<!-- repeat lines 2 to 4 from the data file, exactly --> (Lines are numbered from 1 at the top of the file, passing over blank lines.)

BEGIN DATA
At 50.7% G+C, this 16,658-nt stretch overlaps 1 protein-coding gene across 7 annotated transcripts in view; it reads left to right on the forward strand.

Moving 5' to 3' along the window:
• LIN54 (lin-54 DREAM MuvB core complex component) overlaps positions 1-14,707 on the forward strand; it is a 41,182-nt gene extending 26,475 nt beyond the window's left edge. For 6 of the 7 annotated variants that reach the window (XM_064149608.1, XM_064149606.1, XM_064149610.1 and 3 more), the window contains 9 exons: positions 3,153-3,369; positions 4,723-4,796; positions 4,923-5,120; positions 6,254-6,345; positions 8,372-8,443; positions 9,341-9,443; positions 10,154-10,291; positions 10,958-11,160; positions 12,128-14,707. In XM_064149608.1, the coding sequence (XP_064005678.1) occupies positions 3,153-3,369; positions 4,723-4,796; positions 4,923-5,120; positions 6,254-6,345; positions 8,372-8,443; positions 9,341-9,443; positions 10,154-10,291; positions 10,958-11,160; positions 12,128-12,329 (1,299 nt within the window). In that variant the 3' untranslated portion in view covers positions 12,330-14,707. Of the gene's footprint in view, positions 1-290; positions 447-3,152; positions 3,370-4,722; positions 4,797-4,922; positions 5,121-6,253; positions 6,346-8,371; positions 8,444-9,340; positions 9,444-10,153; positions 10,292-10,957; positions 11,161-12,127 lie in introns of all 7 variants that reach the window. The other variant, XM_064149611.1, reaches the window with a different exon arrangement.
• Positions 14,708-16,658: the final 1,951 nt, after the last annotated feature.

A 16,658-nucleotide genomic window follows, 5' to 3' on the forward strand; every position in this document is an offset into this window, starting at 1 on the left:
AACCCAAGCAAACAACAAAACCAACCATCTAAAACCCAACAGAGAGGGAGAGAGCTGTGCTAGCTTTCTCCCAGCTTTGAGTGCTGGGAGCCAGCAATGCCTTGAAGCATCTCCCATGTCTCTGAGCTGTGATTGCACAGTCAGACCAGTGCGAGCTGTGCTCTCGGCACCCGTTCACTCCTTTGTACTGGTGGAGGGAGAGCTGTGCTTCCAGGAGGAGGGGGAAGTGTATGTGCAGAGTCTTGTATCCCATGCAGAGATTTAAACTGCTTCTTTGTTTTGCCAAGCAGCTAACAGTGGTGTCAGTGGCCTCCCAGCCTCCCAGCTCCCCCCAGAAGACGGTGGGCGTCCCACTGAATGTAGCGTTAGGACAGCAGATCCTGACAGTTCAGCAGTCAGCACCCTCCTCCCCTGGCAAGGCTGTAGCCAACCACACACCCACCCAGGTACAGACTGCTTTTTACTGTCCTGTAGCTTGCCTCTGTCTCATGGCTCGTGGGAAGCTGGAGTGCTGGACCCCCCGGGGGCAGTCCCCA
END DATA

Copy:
Moving 5' to 3' along the window:
• LIN54 (lin-54 DREAM MuvB core complex component) overlaps positions 1-14,707 on the forward strand; it is a 41,182-nt gene extending 26,475 nt beyond the window's left edge. For 6 of the 7 annotated variants that reach the window (XM_064149608.1, XM_064149606.1, XM_064149610.1 and 3 more), the window contains 9 exons: positions 3,153-3,369; positions 4,723-4,796; positions 4,923-5,120; positions 6,254-6,345; positions 8,372-8,443; positions 9,341-9,443; positions 10,154-10,291; positions 10,958-11,160; positions 12,128-14,707. In XM_064149608.1, the coding sequence (XP_064005678.1) occupies positions 3,153-3,369; positions 4,723-4,796; positions 4,923-5,120; positions 6,254-6,345; positions 8,372-8,443; positions 9,341-9,443; positions 10,154-10,291; positions 10,958-11,160; positions 12,128-12,329 (1,299 nt within the window). In that variant the 3' untranslated portion in view covers positions 12,330-14,707. Of the gene's footprint in view, positions 1-290; positions 447-3,152; positions 3,370-4,722; positions 4,797-4,922; positions 5,121-6,253; positions 6,346-8,371; positions 8,444-9,340; positions 9,444-10,153; positions 10,292-10,957; positions 11,161-12,127 lie in introns of all 7 variants that reach the window. The other variant, XM_064149611.1, reaches the window with a different exon arrangement.
• Positions 14,708-16,658: the final 1,951 nt, after the last annotated feature.